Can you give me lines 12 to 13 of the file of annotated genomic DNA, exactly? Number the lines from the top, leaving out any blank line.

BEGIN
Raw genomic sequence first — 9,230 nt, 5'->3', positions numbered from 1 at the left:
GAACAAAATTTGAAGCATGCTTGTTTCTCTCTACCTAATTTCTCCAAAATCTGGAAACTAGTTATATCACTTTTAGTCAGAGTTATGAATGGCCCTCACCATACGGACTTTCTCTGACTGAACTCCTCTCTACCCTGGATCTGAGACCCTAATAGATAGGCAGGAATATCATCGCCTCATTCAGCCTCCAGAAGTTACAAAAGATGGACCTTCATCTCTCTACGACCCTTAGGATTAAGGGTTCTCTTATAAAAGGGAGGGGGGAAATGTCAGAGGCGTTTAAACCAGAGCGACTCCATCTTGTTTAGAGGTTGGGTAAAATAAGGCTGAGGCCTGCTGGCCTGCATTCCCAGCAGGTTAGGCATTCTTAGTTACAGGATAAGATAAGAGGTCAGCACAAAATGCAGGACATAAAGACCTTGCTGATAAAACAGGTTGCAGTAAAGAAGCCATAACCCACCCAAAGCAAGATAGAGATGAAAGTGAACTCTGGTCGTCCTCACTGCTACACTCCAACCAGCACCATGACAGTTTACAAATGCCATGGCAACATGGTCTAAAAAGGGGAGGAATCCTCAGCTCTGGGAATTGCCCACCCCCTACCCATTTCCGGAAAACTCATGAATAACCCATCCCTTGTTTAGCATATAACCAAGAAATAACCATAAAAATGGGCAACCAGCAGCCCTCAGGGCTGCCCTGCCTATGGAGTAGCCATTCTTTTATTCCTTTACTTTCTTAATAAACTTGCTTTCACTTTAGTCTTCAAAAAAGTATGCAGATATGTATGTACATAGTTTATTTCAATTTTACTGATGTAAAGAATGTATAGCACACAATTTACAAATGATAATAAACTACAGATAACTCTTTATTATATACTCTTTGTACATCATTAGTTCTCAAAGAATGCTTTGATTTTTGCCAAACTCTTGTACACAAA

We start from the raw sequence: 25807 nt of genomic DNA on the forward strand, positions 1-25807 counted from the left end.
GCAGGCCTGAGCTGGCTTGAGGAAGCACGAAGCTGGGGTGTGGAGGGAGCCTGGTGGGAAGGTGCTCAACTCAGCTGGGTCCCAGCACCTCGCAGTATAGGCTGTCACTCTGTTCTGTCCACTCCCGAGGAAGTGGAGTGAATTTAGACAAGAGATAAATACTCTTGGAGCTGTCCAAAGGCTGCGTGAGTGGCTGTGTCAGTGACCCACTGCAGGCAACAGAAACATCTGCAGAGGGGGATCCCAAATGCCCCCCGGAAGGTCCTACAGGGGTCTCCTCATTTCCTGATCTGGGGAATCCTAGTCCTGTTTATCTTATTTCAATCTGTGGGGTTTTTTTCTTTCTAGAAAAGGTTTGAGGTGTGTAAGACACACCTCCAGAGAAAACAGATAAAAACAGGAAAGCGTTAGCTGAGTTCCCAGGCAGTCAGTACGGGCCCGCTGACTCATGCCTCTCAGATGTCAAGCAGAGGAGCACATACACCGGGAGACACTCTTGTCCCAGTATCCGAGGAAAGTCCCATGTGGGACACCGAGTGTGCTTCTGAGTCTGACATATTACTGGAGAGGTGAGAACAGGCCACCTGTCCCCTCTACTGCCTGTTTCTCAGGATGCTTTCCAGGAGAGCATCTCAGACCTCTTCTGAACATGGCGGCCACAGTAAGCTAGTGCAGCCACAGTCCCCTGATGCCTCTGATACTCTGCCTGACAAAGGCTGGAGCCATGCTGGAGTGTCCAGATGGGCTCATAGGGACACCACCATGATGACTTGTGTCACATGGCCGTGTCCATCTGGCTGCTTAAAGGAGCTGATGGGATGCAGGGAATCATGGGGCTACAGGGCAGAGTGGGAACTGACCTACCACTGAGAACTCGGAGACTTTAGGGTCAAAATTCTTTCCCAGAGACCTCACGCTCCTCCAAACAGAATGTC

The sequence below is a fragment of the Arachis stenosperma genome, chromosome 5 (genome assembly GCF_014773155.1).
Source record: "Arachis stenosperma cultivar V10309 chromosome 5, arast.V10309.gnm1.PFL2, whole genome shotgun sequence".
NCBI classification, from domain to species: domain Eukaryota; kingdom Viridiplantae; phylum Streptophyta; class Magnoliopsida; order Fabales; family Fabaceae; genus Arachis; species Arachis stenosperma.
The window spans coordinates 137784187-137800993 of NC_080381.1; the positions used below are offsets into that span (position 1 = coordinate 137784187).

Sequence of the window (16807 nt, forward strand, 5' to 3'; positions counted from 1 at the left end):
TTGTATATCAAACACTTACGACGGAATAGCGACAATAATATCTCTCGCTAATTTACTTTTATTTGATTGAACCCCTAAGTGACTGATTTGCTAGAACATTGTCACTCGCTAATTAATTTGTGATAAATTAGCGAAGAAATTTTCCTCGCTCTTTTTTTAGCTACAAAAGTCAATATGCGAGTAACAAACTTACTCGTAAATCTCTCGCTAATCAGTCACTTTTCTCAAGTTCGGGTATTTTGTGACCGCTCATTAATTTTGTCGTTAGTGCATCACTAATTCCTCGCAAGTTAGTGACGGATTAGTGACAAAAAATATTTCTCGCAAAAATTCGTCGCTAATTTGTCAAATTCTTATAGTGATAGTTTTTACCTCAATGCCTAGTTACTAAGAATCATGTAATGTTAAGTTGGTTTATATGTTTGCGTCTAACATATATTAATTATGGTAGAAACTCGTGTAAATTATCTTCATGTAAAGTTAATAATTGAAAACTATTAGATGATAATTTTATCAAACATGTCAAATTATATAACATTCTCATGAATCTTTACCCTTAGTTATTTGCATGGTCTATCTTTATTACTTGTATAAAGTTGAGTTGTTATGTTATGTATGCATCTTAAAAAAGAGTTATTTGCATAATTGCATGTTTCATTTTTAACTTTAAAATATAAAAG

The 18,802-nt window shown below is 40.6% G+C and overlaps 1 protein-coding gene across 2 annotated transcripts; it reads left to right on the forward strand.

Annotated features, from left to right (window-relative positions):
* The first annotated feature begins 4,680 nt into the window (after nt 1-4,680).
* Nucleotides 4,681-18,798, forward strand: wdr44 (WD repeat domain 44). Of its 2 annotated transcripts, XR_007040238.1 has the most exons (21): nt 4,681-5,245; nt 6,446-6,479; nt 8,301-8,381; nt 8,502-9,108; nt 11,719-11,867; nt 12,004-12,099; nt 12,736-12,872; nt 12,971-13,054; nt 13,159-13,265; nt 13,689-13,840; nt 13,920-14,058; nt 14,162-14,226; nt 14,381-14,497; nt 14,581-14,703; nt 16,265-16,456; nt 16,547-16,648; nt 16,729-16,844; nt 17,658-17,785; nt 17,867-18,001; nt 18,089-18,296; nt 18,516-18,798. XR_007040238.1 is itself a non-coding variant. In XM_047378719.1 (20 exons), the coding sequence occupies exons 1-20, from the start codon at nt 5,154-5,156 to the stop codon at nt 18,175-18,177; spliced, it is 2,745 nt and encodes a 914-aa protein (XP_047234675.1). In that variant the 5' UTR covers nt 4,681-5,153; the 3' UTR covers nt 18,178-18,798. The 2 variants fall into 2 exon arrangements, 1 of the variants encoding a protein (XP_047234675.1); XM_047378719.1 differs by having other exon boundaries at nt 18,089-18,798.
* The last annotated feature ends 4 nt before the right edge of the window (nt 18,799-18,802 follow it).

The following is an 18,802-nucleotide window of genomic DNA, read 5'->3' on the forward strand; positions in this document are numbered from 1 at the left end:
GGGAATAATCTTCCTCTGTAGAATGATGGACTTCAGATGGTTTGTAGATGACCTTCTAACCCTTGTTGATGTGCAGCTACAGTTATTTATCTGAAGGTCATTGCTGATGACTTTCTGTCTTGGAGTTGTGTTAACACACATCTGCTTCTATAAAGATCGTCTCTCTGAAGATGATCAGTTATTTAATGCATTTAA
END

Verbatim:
Annotated features, from left to right (window-relative positions):
* The first annotated feature begins 4,680 nt into the window (after nt 1-4,680).